MicroTut: Centering a Div Both Horizontally And Vertically

MicroTut: Centering a Div Both Horizontally And Vertically

While building web page layouts, you’ve probably been faced with a situation where you need to center a div both horizontally and vertically with pure CSS. There are more than a few ways to achieve this, and in this MicroTut I am going to show you my favorite involving CSS and jQuery.

But first, the basics:

Horizontal centering with CSS

It is as easy as applying a margin to a div:

.className{
	margin:0 auto;
	width:200px;
	height:200px;
}

To center a div only horizontally, you need to specify a width, and an auto value for the left and right margins (you do remember the shorthand declarations in CSS don’t you?). This method works on block level elements (divs, paragraphs, h1, etc). To apply it to inline elements (like hyperlinks and images), you need to apply one additional rule – display:block.

Horizontal and vertical centering with CSS

Center a div both horizontally and vertically with CSS is a bit more tricky. You need to know the dimensions of the div beforehand.

.className{
	width:300px;
	height:200px;
	position:absolute;
	left:50%;
	top:50%;
	margin:-100px 0 0 -150px;
}

By positioning the element absolutely, we can detach it from its surroundings and specify its position in relation to the browser window. Offsetting the div by 50% from the left and the top part of the window, you have its upper-left corner precisely at the center of the page. The only thing we are left to do is to move the div to the left and to the top with half its width and height with a negative margin, to have it perfectly centered.

Horizontal and vertical centering with jQuery

As mentioned earlier – the CSS method only works with divs with fixed dimensions. This is where jQuery comes into play:

$(window).resize(function(){

	$('.className').css({
		position:'absolute',
		left: ($(window).width() - $('.className').outerWidth())/2,
		top: ($(window).height() - $('.className').outerHeight())/2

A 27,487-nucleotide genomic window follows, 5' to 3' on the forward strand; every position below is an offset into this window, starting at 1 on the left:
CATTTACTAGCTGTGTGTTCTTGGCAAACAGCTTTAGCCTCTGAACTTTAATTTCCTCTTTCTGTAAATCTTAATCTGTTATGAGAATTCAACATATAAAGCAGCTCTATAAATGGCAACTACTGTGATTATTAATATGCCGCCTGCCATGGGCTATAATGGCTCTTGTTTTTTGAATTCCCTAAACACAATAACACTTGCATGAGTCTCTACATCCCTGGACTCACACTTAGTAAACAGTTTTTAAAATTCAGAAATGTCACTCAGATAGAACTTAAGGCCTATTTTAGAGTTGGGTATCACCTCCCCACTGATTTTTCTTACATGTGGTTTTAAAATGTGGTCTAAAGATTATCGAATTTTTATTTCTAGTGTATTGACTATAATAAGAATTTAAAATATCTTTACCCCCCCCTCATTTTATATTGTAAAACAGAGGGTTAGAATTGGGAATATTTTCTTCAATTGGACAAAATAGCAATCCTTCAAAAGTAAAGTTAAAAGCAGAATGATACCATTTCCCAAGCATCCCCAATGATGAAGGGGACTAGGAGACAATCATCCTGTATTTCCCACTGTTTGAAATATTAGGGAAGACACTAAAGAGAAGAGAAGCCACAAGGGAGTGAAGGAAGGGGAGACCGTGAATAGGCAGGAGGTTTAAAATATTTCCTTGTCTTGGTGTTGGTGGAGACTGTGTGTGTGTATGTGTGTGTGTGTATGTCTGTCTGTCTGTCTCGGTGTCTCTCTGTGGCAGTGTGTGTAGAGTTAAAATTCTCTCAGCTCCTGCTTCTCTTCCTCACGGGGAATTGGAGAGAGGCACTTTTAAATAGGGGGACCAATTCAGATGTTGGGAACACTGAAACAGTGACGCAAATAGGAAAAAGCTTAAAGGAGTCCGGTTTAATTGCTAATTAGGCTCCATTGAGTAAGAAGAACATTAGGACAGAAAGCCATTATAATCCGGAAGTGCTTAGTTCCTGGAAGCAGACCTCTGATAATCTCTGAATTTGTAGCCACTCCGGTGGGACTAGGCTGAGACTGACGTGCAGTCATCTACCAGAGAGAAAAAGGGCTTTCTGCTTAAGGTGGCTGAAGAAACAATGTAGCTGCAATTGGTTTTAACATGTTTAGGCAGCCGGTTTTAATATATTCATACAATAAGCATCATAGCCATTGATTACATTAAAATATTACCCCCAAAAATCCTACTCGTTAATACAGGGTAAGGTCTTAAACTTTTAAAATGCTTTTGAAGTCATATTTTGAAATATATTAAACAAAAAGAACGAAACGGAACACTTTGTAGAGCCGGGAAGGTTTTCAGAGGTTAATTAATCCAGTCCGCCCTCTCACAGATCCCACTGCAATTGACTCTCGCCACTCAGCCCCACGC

});

});

// To initially run the function:
$(window).resize();

The functionality is inserted into a $(window).resize() statement, which is executed every time the window is resized by the user. We use outerWidth() and outerHeight(), because unlike from the regular width() and height(), they add the padding and the border width to the returned size. Lastly, we simulate a resize event to kick center the div on page load.

The benefit of using this method, is that you do not need to know how big the div is. The main disadvantage is that it will only work with JavaScript turned on. This however makes it perfect for rich user interfaces (such as facebook’s).

Be sure to share your favorite methods in the comment section.

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by Martin Angelov

Martin is a web developer with an eye for design from Bulgaria. He founded Tutorialzine in 2009 and it still is his favorite side project.

46 Comments

  1. David says:

    Loving the new Micro Tuts section. Keep up the good work! :)

  2. Cool concept, looking forward to more Micro Tuts.

  3. John says:

    Nice tut! Loving how this is achievable in both CSS and jQuery so that you're not boxing yourself into one solution.

    I want to see more like these! :)

  4. Except that you *can* center things both horizontally and vertically using just CSS, and without knowing the container's size:

    http://benalman.com/code/test/css-centering.html

    (the jQuery used in this example is to simply show that you don't need to know the size of the element to keep it centered)

    - Ben

    1. Thanks for the tip, Ben! It really helped a lot to finish a project I was working on.

  5. Martin Angelov says:

    Thanks for the comments fellas!

    @ "Cowboy" Ben Alman

    Interesting experiment. Kinda too hackish for me but there you have it - centering a div with css IS possible without knowing its size.

  6. Thanks for vertical centering tut!

  7. Lam Nguyen says:

    Hi Martin, I'm fan of your MicroTut section now. It's very helpful. You are doing a good job, friend!

  8. Parag says:

    Great example Martin. One thing i noticed about this example is that when there is a vertical scroll on the page the element is centered to the position of the whole document. This can be fixed easily by replacing the document with window like:

    left: ($(window).width() - $('.className').outerWidth())/2,
    top: ($(window).height() - $('.className').outerHeight())/2

  9. Stephane says:

    Micro Tuts section is a great idea, Always interesting to discover new css techniques.

  10. Martin Angelov says:

    @ Parag

    Thank you for noticing that! I fixed it in both the article and the demonstration.

    For those of you reading this comment, I had wrongly used $(document).width() and $(document).height() instead of $(window).width() and $(window).height().

    The difference is that the $(document) methods return the size of the entire document, and the $(window) ones return only the dimensions of the browser window (the document can expand way beyond the browser window).